A Rogers Park laboratory for Latino news media


Latino Newspaper Entrepreneur Making Waves on North Side

By Tim Sallinger

CHICAGO, Ill. — Clemente Nicado is making bold moves, releasing another Spanish-language newspaper while many in Chicago’s ethnic news media industry are struggling.

His company, Nicado Publishing, launched “El Chicago Hispano” in December. Since 2007 he has also published “Negocios Now,” a business newspaper in the style of “Crain’s.” Both papers are thriving, in a time when other, larger newspapers report plummeting profits.

Nicado’s strategy is simple: provide a space for entrepreneurs to advertise directly to their consumers.

“The focus in my paper is small businesses, not huge companies. [“Negocios Now”] is working because it’s something that the community needs. [“Crain’s”] isn’t talking about what’s happening around the corner—they’re talking about all of Chicago.”

But there is more to his strategy and some of it comes from being an immigrant.

“Everyone who comes over the water wants to be a success in this country,” he said with a wry grin as we spoke on his home turf of East Rogers Park on the North Side. Soft-spoken, he seemed relaxed even as his two sons ran around the table shouting. “My passion was to open a newspaper focused on Hispanic business.”

Born in Cuba, Nicado worked as an international correspondent for 10 years in Cuba and Mexico, for various news agencies. In 2003 he moved to the United States to write for the Tribune Company’s “Hoy,” the second largest Spanish daily newspaper in the country.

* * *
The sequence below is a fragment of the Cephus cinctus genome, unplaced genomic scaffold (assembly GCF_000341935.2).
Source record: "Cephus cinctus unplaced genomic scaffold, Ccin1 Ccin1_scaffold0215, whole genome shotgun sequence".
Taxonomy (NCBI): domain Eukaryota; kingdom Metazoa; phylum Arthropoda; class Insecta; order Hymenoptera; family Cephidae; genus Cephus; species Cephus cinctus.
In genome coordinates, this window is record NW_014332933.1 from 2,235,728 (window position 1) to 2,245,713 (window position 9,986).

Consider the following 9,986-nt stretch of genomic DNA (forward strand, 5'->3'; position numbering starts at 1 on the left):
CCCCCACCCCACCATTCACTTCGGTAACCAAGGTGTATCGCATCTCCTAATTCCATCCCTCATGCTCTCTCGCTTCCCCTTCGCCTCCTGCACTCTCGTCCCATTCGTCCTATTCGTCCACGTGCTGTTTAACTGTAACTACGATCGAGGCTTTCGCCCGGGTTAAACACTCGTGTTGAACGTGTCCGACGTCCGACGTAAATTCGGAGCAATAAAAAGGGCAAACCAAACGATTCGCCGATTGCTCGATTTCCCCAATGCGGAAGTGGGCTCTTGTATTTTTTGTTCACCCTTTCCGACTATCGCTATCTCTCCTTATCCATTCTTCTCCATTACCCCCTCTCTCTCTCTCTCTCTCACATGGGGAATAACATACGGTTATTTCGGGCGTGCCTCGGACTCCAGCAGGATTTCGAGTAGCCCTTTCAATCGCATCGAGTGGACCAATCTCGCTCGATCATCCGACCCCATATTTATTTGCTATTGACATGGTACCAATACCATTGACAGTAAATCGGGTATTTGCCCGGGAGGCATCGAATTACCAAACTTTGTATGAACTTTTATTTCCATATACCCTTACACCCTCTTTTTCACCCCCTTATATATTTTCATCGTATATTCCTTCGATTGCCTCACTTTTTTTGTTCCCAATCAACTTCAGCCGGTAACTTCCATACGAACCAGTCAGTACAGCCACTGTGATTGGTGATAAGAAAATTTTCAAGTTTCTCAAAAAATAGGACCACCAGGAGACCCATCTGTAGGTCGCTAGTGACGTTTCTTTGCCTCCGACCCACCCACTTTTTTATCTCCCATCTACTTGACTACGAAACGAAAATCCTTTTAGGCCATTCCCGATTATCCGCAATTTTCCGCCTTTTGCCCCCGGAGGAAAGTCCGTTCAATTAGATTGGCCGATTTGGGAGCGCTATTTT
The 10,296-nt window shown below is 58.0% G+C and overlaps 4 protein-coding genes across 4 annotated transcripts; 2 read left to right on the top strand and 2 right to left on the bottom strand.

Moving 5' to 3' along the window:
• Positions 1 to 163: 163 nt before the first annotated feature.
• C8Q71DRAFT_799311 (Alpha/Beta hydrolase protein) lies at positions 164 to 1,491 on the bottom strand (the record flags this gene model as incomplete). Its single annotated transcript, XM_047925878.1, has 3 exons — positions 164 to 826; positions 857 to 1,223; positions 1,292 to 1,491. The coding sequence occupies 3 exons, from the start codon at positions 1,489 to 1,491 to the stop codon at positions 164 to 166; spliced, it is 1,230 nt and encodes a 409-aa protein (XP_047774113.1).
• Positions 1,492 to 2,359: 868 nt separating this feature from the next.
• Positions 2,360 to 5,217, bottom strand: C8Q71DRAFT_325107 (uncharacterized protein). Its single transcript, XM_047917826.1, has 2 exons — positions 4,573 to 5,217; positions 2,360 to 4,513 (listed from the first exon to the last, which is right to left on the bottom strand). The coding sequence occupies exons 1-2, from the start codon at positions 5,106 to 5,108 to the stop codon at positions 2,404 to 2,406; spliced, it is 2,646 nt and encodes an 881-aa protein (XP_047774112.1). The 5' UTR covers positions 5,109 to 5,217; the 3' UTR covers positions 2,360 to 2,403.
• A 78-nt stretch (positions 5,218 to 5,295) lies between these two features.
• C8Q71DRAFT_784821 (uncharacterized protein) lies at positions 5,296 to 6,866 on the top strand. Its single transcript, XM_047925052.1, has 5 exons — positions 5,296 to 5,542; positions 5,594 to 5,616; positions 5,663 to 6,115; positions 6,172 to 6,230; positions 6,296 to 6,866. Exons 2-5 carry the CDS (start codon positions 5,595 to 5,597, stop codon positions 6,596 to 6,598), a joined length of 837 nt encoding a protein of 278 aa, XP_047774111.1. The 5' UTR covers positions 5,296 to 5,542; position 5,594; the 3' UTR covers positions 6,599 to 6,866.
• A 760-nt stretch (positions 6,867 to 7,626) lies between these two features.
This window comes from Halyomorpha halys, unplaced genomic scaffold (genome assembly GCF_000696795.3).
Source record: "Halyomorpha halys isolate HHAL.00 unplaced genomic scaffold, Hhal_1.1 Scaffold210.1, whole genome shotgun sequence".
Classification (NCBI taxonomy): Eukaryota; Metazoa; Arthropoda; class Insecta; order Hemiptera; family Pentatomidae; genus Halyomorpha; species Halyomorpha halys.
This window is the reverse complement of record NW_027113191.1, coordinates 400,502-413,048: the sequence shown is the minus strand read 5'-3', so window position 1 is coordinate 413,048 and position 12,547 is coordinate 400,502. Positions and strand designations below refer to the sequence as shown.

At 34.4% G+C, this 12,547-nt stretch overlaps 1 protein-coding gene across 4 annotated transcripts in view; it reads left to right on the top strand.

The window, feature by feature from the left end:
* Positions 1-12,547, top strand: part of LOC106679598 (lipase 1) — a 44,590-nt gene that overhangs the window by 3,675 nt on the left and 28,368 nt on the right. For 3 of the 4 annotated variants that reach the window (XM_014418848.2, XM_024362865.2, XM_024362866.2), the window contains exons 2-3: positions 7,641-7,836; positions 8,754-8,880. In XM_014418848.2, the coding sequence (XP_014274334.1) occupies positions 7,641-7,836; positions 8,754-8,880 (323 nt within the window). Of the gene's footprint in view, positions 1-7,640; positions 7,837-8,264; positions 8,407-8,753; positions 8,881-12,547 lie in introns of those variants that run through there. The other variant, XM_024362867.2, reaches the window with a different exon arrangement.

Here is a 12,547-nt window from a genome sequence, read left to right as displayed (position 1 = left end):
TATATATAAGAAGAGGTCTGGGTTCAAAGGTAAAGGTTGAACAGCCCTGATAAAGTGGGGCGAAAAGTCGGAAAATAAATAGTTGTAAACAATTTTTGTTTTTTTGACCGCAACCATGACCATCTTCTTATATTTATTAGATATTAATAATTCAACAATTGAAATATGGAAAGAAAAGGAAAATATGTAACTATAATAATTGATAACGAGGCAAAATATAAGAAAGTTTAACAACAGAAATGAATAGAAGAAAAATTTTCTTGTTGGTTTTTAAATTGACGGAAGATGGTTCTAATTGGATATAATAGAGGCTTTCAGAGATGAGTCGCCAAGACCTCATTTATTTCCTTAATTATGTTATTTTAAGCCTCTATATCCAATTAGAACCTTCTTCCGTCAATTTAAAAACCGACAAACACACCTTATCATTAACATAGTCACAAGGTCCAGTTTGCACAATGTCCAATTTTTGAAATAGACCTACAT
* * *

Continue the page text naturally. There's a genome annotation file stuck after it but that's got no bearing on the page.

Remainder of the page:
Part of Nicado Publishing’s success is due to its focus on a full-color paper format. While almost all other newspapers are expanding into the digital world, “El Chicago Hispano” does not have so much as a website. Even “Negocios Now”’s site does not contain any video or audio.

“The access to Internet in the Hispanic community is less than others. Many do not have computers in their homes. [Hispanic people] like to react to the paper, to touch it.”

The number of Hispanic businesses in Chicago grew 25 percent between 2002 and 2007, according to the United States Census Bureau. Still, the unemployment rate among Latinos in Chicago remains at 13.3 percent.

Nicado believes that “the access to capital is the main thing for all businesses.” However, start-up businesses often do not have the capital to pay for advertisements that reach the whole city. By advertising in “Negocios Now” or “El Chicago Hispano,” entrepreneurs can “provide information to the community with a limited budget.”

While “Negocios Now” is distributed directly to businesses, “El Chicago Hispano” is designed to help businesses reach consumers.

Nicado Publishing currently operates out of Rogers Park, but the company’s plans do not end there. Nicado described Rogers Park as a “laboratory.”

“I would like to attack different niches in Chicago.”

“Negocios,” which started as a quarterly but quickly became a bi-monthly paper, has earned eight national awards in the past three years.

Nicado said the initial investment in “Negocios” was huge. He would like to eventually expand the paper to a national audience, but will only do so if he can secure the financial support.

Clemente Nicado



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